Improved data collection and analysis help identify ‘drivers’ behind high fatality rates and develop fisher safety initiatives
The seafood industry and seven non-government organizations (NGOs) are supporting a call by the Food and Agriculture Organization of the United Nations (FAO) to create a mechanism to record and reduce fisher mortality. The safety of fishers has been an “enduring problem” for the wild capture seafood industry for many years. Previously, research by the ILO in 1999 and subsequently by the FAO estimated that annual fisher deaths were in the region of 24,000 and 32,000 respectively, or 65 and 87 deaths per day.
However, the 35th Session of the Committee on Fisheries of the FAO has highlighted that new research soon to be published by the Pew Charitable Trust, Lloyds Register Foundation, IMO, FISH Safety Foundation (FSF) and FAO, with contributions from many FAO members, suggests that the number of fatalities within the fishing sector is likely much greater than 100,000 annually.
“This latest research on the death rate in the global fishing industry, highlighted by the UN Food and Agriculture Organization Committee on Fisheries, is cause for serious concern,” said Andy Hickman, Head of the Seafood Ethics Action Alliance. “Notwithstanding the important work being around the world to improve safety practices in the seafood sector, there is clearly far more that needs to be done. The SEA Alliance and its members are committed to working with all stakeholders in the seafood sector to better understand the underlying issues that create risks for workers and helping to support improvements where they are needed.”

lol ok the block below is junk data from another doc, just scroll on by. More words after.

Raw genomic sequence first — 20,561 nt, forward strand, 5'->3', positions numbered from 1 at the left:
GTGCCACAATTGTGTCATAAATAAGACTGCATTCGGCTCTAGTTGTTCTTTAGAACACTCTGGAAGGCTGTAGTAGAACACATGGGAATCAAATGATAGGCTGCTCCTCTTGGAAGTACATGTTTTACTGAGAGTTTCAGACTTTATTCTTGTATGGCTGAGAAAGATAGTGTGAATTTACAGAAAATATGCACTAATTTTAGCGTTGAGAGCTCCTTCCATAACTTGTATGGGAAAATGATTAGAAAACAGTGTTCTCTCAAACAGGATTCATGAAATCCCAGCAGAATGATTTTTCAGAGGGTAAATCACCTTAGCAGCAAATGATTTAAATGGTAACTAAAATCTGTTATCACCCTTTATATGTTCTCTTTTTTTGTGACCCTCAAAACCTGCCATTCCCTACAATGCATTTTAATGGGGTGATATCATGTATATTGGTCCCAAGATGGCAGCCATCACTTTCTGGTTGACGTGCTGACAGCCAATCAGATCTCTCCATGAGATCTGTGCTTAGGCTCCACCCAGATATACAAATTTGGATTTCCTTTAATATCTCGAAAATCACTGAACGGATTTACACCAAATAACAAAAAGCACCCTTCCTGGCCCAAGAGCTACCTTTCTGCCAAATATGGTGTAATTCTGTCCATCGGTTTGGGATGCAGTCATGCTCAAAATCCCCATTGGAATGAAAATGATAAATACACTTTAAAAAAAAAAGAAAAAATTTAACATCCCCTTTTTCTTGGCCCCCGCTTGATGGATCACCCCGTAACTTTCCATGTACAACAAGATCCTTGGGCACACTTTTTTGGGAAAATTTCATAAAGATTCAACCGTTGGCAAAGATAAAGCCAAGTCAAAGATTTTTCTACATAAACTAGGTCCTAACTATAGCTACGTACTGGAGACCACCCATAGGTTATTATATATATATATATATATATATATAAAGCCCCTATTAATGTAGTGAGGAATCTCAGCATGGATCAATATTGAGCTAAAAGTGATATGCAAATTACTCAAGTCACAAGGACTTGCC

As a result of this new information, the Pew Charitable Trusts is calling on the member states of FAO to develop a mechanism that can establish a data collection scheme and repository on global fisher accident and mortality rates.
In response, several major tuna processors (Bolton Group, BumbleBee and Tri-Marine), seafood industry groups (Fedepesca, SEA Alliance, Hong Kong Sustainable Seafood Coalition and Fishing Industry Association) and NGOs concerned with fisher safety issued a statement in support of the measure.
“We are committed to ensuring that the seafood we buy and sell is sourced from responsible producers that have not engaged in activities that expose fishers to unsafe and harmful working conditions,” the group wrote in a statement. “We believe it is critically important to urgently improve data collection and analysis of accidents and loss of life in the fishing industry. This will help us to understand the drivers behind these unacceptably high fatality rates and ensure that safety initiatives are developed and implemented based on robust data.”
According to Pew Charitable Trusts, the drivers for this very high mortality rate include climate change and illegal, unreported and unregulated fishing activities (IUU fishing), which push fishing vessels into unsafe waters, as well as insufficient oversight of vessel construction and operations.
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